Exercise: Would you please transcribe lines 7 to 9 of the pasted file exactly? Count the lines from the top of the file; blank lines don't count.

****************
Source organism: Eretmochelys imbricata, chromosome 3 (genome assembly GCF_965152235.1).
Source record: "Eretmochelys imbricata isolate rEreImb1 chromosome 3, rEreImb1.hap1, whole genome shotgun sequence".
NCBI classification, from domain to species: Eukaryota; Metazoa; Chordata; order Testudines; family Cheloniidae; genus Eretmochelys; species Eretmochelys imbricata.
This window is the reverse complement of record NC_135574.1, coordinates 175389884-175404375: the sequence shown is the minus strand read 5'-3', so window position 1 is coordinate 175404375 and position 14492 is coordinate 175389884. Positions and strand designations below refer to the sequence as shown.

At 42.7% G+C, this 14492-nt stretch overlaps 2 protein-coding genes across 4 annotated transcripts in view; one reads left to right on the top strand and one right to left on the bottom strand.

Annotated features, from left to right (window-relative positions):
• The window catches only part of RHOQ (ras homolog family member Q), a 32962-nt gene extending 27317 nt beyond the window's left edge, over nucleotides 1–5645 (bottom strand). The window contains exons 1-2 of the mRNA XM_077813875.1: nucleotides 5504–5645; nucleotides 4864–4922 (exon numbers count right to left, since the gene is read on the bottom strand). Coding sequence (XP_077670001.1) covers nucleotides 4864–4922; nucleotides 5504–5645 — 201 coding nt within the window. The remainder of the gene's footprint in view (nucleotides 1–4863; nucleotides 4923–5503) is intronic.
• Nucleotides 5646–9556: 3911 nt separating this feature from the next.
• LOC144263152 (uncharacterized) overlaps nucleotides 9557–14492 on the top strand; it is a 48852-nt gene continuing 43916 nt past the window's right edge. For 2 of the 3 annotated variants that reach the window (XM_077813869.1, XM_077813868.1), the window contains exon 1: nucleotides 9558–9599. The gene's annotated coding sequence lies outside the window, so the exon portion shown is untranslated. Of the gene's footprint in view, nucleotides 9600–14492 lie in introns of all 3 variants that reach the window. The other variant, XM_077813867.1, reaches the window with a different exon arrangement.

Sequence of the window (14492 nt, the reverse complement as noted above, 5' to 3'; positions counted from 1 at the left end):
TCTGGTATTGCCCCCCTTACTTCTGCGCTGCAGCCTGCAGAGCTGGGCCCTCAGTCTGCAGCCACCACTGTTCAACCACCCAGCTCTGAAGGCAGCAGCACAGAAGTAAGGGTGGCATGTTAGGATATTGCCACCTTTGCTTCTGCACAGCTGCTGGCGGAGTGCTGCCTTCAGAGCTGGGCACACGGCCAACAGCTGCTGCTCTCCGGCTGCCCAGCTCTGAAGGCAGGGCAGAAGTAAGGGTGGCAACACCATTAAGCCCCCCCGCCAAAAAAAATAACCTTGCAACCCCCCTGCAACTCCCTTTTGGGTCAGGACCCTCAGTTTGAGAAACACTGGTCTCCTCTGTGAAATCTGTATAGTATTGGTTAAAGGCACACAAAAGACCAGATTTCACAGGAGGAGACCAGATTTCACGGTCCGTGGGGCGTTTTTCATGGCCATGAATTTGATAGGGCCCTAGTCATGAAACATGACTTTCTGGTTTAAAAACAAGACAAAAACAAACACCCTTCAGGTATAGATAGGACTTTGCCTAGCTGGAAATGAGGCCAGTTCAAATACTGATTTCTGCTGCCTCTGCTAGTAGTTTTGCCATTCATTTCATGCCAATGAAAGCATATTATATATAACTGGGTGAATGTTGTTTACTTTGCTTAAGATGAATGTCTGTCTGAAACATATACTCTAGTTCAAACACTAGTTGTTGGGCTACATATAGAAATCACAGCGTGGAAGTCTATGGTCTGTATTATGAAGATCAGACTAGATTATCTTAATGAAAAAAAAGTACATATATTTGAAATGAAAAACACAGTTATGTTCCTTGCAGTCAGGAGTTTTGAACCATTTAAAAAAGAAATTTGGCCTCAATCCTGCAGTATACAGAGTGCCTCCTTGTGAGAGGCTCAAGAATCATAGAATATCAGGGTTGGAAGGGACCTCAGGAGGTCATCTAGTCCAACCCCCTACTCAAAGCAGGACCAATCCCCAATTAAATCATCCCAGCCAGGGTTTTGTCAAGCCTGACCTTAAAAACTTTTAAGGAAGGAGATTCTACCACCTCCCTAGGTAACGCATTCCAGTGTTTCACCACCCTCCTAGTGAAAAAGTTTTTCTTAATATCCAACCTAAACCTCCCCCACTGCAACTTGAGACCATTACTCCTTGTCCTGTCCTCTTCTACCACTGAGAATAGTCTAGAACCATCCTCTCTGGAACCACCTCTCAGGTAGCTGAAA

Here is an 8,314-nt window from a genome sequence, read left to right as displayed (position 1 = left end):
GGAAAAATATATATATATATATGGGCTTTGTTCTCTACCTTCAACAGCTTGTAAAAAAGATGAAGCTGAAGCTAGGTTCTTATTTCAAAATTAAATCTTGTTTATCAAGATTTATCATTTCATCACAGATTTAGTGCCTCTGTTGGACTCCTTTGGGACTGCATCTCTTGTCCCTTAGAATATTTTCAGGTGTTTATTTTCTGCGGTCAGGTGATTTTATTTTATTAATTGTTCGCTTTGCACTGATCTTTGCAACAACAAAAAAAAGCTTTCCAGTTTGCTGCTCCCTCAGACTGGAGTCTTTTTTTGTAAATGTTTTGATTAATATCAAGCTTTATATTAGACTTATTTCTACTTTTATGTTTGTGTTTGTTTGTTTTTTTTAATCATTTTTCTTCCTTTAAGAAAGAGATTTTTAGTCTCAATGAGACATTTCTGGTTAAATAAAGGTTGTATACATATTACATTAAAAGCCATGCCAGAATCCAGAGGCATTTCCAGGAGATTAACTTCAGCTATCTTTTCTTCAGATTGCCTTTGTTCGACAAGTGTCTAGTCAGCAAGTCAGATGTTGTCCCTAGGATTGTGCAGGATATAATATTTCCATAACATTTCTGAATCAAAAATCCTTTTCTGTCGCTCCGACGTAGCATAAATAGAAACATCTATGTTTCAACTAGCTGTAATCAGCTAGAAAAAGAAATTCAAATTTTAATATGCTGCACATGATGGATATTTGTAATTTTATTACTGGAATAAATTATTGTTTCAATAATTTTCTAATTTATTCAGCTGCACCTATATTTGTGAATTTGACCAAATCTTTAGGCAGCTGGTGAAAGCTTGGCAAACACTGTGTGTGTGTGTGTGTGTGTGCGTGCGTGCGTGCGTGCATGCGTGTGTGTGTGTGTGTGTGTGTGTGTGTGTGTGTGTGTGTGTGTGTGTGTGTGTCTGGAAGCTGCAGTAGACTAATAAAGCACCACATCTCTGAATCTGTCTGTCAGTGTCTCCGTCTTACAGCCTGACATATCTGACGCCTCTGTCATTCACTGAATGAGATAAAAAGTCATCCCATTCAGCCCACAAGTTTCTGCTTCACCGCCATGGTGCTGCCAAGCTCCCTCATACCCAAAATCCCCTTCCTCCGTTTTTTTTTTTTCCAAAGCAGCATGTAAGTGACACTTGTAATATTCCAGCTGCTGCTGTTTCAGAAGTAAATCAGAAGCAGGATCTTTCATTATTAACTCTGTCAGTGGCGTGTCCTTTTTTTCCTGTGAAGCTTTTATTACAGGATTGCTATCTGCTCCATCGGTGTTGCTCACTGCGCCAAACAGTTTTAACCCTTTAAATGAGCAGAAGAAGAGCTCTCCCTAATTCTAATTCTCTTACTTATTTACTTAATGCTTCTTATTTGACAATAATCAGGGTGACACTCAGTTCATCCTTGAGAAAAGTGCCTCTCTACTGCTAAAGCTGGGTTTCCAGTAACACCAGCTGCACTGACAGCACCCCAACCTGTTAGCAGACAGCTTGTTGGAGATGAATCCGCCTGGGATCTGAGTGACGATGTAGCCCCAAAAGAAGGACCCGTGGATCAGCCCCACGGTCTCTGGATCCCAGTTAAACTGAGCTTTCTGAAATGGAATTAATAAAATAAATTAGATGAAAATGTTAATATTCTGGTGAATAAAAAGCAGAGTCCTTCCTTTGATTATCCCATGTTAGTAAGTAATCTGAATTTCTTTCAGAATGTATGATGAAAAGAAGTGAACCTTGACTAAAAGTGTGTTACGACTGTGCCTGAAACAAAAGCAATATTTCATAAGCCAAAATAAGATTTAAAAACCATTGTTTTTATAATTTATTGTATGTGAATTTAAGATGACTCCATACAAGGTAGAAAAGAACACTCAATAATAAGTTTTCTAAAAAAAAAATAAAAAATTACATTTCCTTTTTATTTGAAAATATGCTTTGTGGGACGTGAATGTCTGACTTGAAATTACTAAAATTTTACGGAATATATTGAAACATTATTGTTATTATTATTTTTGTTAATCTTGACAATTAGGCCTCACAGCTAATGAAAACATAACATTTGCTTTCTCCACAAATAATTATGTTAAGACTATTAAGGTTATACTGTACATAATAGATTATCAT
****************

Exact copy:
• The window catches only part of RHOQ (ras homolog family member Q), a 32962-nt gene extending 27317 nt beyond the window's left edge, over nucleotides 1–5645 (bottom strand). The window contains exons 1-2 of the mRNA XM_077813875.1: nucleotides 5504–5645; nucleotides 4864–4922 (exon numbers count right to left, since the gene is read on the bottom strand). Coding sequence (XP_077670001.1) covers nucleotides 4864–4922; nucleotides 5504–5645 — 201 coding nt within the window. The remainder of the gene's footprint in view (nucleotides 1–4863; nucleotides 4923–5503) is intronic.
• Nucleotides 5646–9556: 3911 nt separating this feature from the next.
• LOC144263152 (uncharacterized) overlaps nucleotides 9557–14492 on the top strand; it is a 48852-nt gene continuing 43916 nt past the window's right edge. For 2 of the 3 annotated variants that reach the window (XM_077813869.1, XM_077813868.1), the window contains exon 1: nucleotides 9558–9599. The gene's annotated coding sequence lies outside the window, so the exon portion shown is untranslated. Of the gene's footprint in view, nucleotides 9600–14492 lie in introns of all 3 variants that reach the window. The other variant, XM_077813867.1, reaches the window with a different exon arrangement.